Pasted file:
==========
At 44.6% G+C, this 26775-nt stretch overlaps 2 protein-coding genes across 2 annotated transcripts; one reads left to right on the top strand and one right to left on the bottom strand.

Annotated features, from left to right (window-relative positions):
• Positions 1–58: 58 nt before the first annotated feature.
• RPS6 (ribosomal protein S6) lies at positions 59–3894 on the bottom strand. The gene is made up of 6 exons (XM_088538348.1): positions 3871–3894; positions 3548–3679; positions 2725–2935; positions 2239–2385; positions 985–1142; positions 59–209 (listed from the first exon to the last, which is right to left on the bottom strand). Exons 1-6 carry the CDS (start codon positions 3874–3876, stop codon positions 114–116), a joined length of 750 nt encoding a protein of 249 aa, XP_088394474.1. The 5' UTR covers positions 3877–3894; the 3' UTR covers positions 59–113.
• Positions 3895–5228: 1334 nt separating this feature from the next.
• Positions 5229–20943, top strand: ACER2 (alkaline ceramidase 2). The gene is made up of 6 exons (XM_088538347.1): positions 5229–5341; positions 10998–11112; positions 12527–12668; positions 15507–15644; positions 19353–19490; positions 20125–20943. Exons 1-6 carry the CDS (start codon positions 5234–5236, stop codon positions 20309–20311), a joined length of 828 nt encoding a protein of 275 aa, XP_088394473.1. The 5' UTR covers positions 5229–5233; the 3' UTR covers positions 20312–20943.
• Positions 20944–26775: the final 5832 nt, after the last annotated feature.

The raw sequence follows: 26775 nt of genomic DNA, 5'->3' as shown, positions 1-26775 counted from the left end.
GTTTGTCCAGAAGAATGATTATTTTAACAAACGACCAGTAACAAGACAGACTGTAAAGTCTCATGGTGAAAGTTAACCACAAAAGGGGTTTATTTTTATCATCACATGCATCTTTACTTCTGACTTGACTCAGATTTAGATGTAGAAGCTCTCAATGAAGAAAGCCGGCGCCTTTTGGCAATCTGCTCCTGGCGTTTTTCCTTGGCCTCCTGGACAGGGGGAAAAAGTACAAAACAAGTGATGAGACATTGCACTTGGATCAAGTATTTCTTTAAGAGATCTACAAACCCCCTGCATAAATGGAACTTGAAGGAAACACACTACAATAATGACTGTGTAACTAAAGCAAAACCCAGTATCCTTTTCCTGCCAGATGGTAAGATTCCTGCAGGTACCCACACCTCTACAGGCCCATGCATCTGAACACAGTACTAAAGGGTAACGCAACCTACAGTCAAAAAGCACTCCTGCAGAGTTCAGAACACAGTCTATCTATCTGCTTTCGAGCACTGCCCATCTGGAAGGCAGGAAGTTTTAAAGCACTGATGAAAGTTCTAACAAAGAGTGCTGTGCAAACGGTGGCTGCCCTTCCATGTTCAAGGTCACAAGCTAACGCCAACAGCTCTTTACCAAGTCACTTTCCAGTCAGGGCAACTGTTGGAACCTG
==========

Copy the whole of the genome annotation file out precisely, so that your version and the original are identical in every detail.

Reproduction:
At 44.6% G+C, this 26775-nt stretch overlaps 2 protein-coding genes across 2 annotated transcripts; one reads left to right on the top strand and one right to left on the bottom strand.

Annotated features, from left to right (window-relative positions):
• Positions 1–58: 58 nt before the first annotated feature.
• RPS6 (ribosomal protein S6) lies at positions 59–3894 on the bottom strand. The gene is made up of 6 exons (XM_088538348.1): positions 3871–3894; positions 3548–3679; positions 2725–2935; positions 2239–2385; positions 985–1142; positions 59–209 (listed from the first exon to the last, which is right to left on the bottom strand). Exons 1-6 carry the CDS (start codon positions 3874–3876, stop codon positions 114–116), a joined length of 750 nt encoding a protein of 249 aa, XP_088394474.1. The 5' UTR covers positions 3877–3894; the 3' UTR covers positions 59–113.
• Positions 3895–5228: 1334 nt separating this feature from the next.
• Positions 5229–20943, top strand: ACER2 (alkaline ceramidase 2). The gene is made up of 6 exons (XM_088538347.1): positions 5229–5341; positions 10998–11112; positions 12527–12668; positions 15507–15644; positions 19353–19490; positions 20125–20943. Exons 1-6 carry the CDS (start codon positions 5234–5236, stop codon positions 20309–20311), a joined length of 828 nt encoding a protein of 275 aa, XP_088394473.1. The 5' UTR covers positions 5229–5233; the 3' UTR covers positions 20312–20943.
• Positions 20944–26775: the final 5832 nt, after the last annotated feature.

The raw sequence follows: 26775 nt of genomic DNA, 5'->3' as shown, positions 1-26775 counted from the left end.
GTTTGTCCAGAAGAATGATTATTTTAACAAACGACCAGTAACAAGACAGACTGTAAAGTCTCATGGTGAAAGTTAACCACAAAAGGGGTTTATTTTTATCATCACATGCATCTTTACTTCTGACTTGACTCAGATTTAGATGTAGAAGCTCTCAATGAAGAAAGCCGGCGCCTTTTGGCAATCTGCTCCTGGCGTTTTTCCTTGGCCTCCTGGACAGGGGGAAAAAGTACAAAACAAGTGATGAGACATTGCACTTGGATCAAGTATTTCTTTAAGAGATCTACAAACCCCCTGCATAAATGGAACTTGAAGGAAACACACTACAATAATGACTGTGTAACTAAAGCAAAACCCAGTATCCTTTTCCTGCCAGATGGTAAGATTCCTGCAGGTACCCACACCTCTACAGGCCCATGCATCTGAACACAGTACTAAAGGGTAACGCAACCTACAGTCAAAAAGCACTCCTGCAGAGTTCAGAACACAGTCTATCTATCTGCTTTCGAGCACTGCCCATCTGGAAGGCAGGAAGTTTTAAAGCACTGATGAAAGTTCTAACAAAGAGTGCTGTGCAAACGGTGGCTGCCCTTCCATGTTCAAGGTCACAAGCTAACGCCAACAGCTCTTTACCAAGTCACTTTCCAGTCAGGGCAACTGTTGGAACCTG